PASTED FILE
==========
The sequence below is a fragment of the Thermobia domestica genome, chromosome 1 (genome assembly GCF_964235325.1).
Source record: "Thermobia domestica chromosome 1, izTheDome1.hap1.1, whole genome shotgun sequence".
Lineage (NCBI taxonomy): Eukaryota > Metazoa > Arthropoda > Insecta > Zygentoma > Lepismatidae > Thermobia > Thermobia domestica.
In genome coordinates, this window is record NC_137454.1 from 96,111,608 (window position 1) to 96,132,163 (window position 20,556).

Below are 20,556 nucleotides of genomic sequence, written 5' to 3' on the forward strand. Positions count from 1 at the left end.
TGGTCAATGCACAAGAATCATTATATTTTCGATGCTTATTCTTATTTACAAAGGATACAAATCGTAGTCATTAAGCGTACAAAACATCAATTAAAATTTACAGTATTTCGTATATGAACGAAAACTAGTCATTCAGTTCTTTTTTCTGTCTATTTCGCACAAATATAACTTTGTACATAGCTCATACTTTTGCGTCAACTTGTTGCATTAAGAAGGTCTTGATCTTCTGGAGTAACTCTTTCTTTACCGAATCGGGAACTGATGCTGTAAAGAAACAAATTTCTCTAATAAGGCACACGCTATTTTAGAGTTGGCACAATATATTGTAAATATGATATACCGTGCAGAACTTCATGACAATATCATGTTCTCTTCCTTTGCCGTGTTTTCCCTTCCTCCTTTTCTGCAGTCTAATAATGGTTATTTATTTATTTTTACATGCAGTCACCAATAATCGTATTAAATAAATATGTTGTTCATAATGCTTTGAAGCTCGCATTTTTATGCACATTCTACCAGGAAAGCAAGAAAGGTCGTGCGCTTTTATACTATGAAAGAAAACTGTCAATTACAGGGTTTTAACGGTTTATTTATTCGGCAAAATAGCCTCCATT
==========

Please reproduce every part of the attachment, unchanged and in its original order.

The sequence below is a fragment of the Thermobia domestica genome, chromosome 1 (genome assembly GCF_964235325.1).
Source record: "Thermobia domestica chromosome 1, izTheDome1.hap1.1, whole genome shotgun sequence".
Lineage (NCBI taxonomy): Eukaryota > Metazoa > Arthropoda > Insecta > Zygentoma > Lepismatidae > Thermobia > Thermobia domestica.
In genome coordinates, this window is record NC_137454.1 from 96,111,608 (window position 1) to 96,132,163 (window position 20,556).

Below are 20,556 nucleotides of genomic sequence, written 5' to 3' on the forward strand. Positions count from 1 at the left end.
TGGTCAATGCACAAGAATCATTATATTTTCGATGCTTATTCTTATTTACAAAGGATACAAATCGTAGTCATTAAGCGTACAAAACATCAATTAAAATTTACAGTATTTCGTATATGAACGAAAACTAGTCATTCAGTTCTTTTTTCTGTCTATTTCGCACAAATATAACTTTGTACATAGCTCATACTTTTGCGTCAACTTGTTGCATTAAGAAGGTCTTGATCTTCTGGAGTAACTCTTTCTTTACCGAATCGGGAACTGATGCTGTAAAGAAACAAATTTCTCTAATAAGGCACACGCTATTTTAGAGTTGGCACAATATATTGTAAATATGATATACCGTGCAGAACTTCATGACAATATCATGTTCTCTTCCTTTGCCGTGTTTTCCCTTCCTCCTTTTCTGCAGTCTAATAATGGTTATTTATTTATTTTTACATGCAGTCACCAATAATCGTATTAAATAAATATGTTGTTCATAATGCTTTGAAGCTCGCATTTTTATGCACATTCTACCAGGAAAGCAAGAAAGGTCGTGCGCTTTTATACTATGAAAGAAAACTGTCAATTACAGGGTTTTAACGGTTTATTTATTCGGCAAAATAGCCTCCATT